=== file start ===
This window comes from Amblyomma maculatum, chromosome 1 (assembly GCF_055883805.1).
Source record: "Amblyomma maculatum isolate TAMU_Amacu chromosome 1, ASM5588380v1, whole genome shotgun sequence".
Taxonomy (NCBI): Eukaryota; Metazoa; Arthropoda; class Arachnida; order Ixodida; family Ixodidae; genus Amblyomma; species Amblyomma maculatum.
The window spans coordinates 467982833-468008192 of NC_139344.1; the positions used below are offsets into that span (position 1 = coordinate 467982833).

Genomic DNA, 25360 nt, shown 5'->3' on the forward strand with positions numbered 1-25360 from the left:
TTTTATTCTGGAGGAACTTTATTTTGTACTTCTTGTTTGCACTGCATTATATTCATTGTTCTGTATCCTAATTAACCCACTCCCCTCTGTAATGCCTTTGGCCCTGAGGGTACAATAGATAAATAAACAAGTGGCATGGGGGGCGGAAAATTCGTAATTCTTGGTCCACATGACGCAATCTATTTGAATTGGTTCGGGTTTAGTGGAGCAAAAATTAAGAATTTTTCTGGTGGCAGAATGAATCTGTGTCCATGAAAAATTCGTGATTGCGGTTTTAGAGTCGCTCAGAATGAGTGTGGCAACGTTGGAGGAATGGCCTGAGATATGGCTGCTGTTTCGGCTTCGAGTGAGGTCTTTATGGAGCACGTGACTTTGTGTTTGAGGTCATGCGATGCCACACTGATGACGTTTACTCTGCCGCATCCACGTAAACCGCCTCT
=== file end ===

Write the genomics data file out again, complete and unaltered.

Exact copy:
This window comes from Amblyomma maculatum, chromosome 1 (assembly GCF_055883805.1).
Source record: "Amblyomma maculatum isolate TAMU_Amacu chromosome 1, ASM5588380v1, whole genome shotgun sequence".
Taxonomy (NCBI): Eukaryota; Metazoa; Arthropoda; class Arachnida; order Ixodida; family Ixodidae; genus Amblyomma; species Amblyomma maculatum.
The window spans coordinates 467982833-468008192 of NC_139344.1; the positions used below are offsets into that span (position 1 = coordinate 467982833).

Genomic DNA, 25360 nt, shown 5'->3' on the forward strand with positions numbered 1-25360 from the left:
TTTTATTCTGGAGGAACTTTATTTTGTACTTCTTGTTTGCACTGCATTATATTCATTGTTCTGTATCCTAATTAACCCACTCCCCTCTGTAATGCCTTTGGCCCTGAGGGTACAATAGATAAATAAACAAGTGGCATGGGGGGCGGAAAATTCGTAATTCTTGGTCCACATGACGCAATCTATTTGAATTGGTTCGGGTTTAGTGGAGCAAAAATTAAGAATTTTTCTGGTGGCAGAATGAATCTGTGTCCATGAAAAATTCGTGATTGCGGTTTTAGAGTCGCTCAGAATGAGTGTGGCAACGTTGGAGGAATGGCCTGAGATATGGCTGCTGTTTCGGCTTCGAGTGAGGTCTTTATGGAGCACGTGACTTTGTGTTTGAGGTCATGCGATGCCACACTGATGACGTTTACTCTGCCGCATCCACGTAAACCGCCTCT